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When we first walked through, it was the time of ezan, or the call to prayer. There are easily three mosques and the Hagia Sofia in hearing distance, and it was very loud when they all went off, a few seconds apart from one another. The prayer echoed across the square to neighboring buildings, and I almost had to cover my ears from the noise.

Jordan and I decided to purchase another bus tour to better see the city, so despite the cold (the bus wasn’t heated) we attempted to get some good photos.

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This is the entrance to the Dolmabahçe Palace, which was an administrative center for the Ottoman Empire in the late 19th century.

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We crossed the Bosphorus (the strait that separates Europe from Asia) and reentered Asia. It also connects the Black Sea (up north) to the Marmara Sea (which you can see in the photo, in the distance). Scholars’ best guess for the origin of the word “Bosphorus” is an old Greek word for “cow crossing” or something similar. The legendary founder of Byzantium, named Byzas, was said to be the grandson of Zeus and a woman who had been turned into a cow. Byzantium was colonized by Greeks around 637 B.C.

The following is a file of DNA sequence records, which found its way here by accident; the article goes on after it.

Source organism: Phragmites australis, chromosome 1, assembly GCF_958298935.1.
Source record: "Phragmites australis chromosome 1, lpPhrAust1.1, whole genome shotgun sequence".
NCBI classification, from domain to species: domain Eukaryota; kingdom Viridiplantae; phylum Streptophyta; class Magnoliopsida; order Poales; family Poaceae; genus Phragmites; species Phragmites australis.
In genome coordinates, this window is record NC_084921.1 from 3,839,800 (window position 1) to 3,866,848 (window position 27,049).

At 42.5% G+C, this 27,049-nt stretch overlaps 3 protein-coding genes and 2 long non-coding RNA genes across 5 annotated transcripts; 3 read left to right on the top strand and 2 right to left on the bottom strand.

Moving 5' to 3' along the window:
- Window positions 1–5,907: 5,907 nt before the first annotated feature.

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We stopped at Beylebeyi Palace, which was closed. So we huddled in the gardens until the bus came to pick us back up 30 minutes later. Beylebeyi means “lord of lords” and it was a summer palace for the Ottomans in the late 19th century.

We did very little after completing part of the tour, for it was still snowing and windy and growing dark. Jordan finally managed to buy some gloves and we found our way back to our hostel. The radiator wasn’t working and there were cracks under the doors, so we slept in our clothing, coats, and scarves to stay warm. But we are in Istanbul, so one day the memories of shivering at bus stops will fade away and all we’ll be left with is the grandness of the mosques and the sun glinting across the Marmara Sea.

Categories: Turkey | Tags: , , , | 4 Comments